Brian Keefe’s job as the Wizards’ coach will be much tougher than it looks

WASHINGTON — The Brooklyn Nets, Charlotte Hornets, Cleveland Cavaliers, Los Angeles Lakers, Phoenix Suns and Washington Wizards have sought new head coaches this spring.

So, let’s be clear about one thing from the jump and put what’s happened in Washington into an accurate context: The Wizards’ vacancy differed from all the rest.

In a league where front offices typically judge coaches first and foremost on winning games and keeping star players happy, Monumental Basketball president Michael Winger and Wizards general manager Will Dawkins will evaluate their hire, Brian Keefe, on how well Keefe improves players and keeps the team afloat during a multi-year stretch in which the team will lose far more often than it wins. That is what Winger and Dawkins mean when they speak of the current “phase” of the franchise’s rebuild. This period is about maximizing the Wizards’ draft lottery odds while also developing all of the players on the roster, especially youngsters such as Bilal Coulibaly and the team’s upcoming draft picks.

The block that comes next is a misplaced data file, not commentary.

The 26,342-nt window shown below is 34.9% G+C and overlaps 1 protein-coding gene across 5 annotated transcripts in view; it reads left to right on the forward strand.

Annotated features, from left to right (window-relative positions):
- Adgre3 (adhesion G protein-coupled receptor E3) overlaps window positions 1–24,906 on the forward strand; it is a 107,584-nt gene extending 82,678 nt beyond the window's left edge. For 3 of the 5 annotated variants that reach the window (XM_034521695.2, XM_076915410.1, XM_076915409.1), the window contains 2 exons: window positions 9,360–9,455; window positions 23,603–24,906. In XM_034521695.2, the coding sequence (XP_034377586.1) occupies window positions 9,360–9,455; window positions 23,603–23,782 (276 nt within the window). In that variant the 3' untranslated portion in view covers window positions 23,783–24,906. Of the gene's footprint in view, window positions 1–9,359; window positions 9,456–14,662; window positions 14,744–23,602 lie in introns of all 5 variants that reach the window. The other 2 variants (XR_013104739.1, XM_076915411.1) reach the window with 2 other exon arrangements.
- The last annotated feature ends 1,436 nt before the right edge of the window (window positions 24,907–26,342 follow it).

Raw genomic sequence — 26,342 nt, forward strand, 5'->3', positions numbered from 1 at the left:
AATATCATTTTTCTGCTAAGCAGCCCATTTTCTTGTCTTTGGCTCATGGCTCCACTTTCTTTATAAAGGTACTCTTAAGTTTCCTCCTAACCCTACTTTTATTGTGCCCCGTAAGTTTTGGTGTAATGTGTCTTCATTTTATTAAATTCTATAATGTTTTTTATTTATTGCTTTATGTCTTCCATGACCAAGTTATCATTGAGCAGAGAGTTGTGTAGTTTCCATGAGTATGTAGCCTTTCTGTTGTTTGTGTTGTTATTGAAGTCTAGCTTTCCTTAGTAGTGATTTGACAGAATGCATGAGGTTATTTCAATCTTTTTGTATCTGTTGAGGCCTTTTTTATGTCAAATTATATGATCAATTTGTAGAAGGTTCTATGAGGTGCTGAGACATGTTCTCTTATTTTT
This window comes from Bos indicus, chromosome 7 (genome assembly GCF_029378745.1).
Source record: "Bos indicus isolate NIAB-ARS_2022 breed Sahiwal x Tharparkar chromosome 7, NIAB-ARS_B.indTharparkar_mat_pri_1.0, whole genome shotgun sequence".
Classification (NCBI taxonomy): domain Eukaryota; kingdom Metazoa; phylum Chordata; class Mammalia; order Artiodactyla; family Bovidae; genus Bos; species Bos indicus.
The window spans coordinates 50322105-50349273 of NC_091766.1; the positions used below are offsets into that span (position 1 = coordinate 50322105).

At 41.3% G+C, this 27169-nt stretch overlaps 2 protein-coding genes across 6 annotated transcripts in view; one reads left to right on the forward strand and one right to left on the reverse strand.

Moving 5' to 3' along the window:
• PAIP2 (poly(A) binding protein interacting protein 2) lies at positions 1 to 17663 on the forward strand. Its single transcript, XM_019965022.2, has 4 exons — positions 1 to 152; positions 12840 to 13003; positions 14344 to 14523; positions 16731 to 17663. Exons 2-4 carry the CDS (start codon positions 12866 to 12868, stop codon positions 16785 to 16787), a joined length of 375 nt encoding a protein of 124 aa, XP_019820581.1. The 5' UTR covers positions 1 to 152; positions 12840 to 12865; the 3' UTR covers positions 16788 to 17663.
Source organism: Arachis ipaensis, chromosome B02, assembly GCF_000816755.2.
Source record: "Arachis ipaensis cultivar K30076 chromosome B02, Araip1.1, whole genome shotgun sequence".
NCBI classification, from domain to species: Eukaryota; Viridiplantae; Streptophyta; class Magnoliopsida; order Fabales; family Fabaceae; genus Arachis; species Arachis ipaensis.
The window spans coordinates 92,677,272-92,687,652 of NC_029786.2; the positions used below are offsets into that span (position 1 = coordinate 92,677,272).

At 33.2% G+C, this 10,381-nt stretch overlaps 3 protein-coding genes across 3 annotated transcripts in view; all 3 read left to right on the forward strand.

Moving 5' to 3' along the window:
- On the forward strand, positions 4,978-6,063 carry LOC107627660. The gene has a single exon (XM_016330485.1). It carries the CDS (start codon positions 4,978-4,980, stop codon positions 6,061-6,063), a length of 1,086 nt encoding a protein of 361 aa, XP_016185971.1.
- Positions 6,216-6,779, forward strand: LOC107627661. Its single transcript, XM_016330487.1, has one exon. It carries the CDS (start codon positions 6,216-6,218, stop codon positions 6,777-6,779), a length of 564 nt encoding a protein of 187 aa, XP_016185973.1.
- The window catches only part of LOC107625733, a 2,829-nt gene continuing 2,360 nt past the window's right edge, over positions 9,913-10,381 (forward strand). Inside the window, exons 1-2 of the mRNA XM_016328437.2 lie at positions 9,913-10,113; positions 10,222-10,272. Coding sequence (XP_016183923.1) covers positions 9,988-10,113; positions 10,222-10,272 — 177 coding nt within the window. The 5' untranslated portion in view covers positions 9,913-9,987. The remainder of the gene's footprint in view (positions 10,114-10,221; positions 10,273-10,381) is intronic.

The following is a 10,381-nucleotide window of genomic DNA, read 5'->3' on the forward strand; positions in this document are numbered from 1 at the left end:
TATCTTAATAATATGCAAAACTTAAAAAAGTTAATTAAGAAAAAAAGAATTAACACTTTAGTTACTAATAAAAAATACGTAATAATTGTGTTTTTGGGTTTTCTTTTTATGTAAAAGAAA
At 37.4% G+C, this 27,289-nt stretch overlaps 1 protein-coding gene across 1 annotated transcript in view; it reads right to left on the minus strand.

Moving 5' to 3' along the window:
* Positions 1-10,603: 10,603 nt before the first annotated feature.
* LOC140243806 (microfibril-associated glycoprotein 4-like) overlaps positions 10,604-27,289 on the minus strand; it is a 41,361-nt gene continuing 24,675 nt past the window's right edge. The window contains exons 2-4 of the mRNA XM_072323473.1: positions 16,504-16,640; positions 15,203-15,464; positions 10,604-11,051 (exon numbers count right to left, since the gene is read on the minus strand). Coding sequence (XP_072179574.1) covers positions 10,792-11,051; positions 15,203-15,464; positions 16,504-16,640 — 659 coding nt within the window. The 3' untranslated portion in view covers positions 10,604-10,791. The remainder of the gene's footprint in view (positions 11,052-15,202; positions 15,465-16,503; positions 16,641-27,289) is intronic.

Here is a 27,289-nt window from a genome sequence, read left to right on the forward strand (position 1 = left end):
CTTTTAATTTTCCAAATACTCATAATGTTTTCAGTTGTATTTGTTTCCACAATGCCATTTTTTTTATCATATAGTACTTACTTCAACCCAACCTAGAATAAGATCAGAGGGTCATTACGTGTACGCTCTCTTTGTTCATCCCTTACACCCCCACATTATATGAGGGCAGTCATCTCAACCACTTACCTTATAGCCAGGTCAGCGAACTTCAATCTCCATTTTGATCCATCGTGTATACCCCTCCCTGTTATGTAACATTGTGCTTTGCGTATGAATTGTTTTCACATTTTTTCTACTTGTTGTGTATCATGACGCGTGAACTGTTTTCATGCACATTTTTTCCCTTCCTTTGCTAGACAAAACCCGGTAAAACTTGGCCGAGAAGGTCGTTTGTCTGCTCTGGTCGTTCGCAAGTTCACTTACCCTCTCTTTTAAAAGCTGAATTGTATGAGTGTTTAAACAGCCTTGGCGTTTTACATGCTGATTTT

This is the subtext behind one of the most telling comments Dawkins made during Keefe’s introductory made-for-TV news conference Tuesday. “Brian has a unique ability to see people and things for what they can be, not for where they are or who they are right now currently,” Dawkins said. “And when you think of our team and the phase that we’re in, that’s really, really important, and you’ve got to have that belief to put (that belief) in people and see where it can go. We’re in the bottom phase of building that foundation. I think we put some of those blocks together this year. The bottom takes some time, and he knows that.”

Because Keefe will be free from the expectation of winning games for the foreseeable future, his job may sound easy compared to the pressure cookers around the league. With the Lakers, Darvin Ham lasted only two seasons as he tried to win a title and keep LeBron James content. In Phoenix, Frank Vogel survived for only one season as he guided a championship-or-bust roster headed by Kevin Durant, Devin Booker and Bradley Beal. In Cleveland, with questions swirling about Donovan Mitchell’s long-term future, J.B. Bickerstaff lost his job despite a second-round playoff appearance.